Thousands of people — some of whom waited outside for hours — came out to get their H1N1 vaccines when the city opened its mass vaccination clinics yesterday.

An hour after the clinics opened at 2:30 p.m., the line outside the Tom Brown Arena — one of five sites open seven days a week for the duration of the campaign — snaked around the building.

“We’ve got a lot of interest, obviously, and that’s promising,” said Ottawa’s medical officer of health Dr. Isra Levy. “This is going to be a many, many week, if not months exercise here. It’s too early to say how it’s going, but I’m very encouraged by the interest and certainly very encouraged by the staff, who work extremely well.”

Levy said he wasn’t surprised by the turnout.

“Our surveys have shown that there would be a lot of interest,” he said.

Despite the long lines, “the actual supply of vaccines is not an issue,” said Levy yesterday.
The first shipment, which was about 37,500 vaccines, will be followed by a second shipment today.

For the next several weeks, the priority will be vaccinating those with chronic medical conditions, children between six months and five years of age, pregnant women and front-line health-care workers.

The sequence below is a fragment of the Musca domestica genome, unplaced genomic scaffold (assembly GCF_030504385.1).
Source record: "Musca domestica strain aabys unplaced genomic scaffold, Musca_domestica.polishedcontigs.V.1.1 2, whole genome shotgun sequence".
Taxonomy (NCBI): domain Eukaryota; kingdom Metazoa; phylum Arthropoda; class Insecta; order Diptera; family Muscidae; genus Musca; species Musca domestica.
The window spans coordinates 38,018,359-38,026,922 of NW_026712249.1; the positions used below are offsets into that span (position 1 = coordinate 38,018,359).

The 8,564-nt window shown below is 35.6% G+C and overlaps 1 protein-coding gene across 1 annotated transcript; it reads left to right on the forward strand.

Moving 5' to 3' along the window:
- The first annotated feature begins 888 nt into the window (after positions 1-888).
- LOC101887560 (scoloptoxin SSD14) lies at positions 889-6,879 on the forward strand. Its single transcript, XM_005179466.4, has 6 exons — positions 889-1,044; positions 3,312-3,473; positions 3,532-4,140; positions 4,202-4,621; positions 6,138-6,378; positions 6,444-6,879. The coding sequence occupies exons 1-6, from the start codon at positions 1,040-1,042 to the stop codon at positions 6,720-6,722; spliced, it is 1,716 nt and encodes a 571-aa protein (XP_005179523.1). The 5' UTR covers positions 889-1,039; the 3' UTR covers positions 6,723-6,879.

Health-care workers are asked to identify themselves so they can be expedited through the line, Levy said.

Ottawa resident John Saumier waited two hours to get the vaccine yesterday, but the shot was definitely worth it, he said.

Saumier’s doctor recommended that the 53-year-old get the vaccine immediately because he is on a waiting list for a heart transplant.

Sabrina Dawson brought her son, who is just under six months old, in for a vaccine, and ended up getting one herself.

“People that don’t get the vaccine are putting others at risk,” said Dawson, a geneticist.
Still, the clinic wasn’t without problems.

Although the clinic at the arena didn’t open until 2:30 p.m., Rachel Inch was in line by 1:15 to ensure that she and her six-month-old son, Chesel, would be among the first to get the shot.

But when the doors opened, Inch said some people cut in front.

“It was disorderly,” Inch said. Still, she said, the wait for the vaccine was “definitely worthwhile.”

“We’re asking the public to be patient and bear with us,” said Levy.

“The limitations are our capacity to give the vaccine. We’ve used every available nurse and we only have so many available facilities.”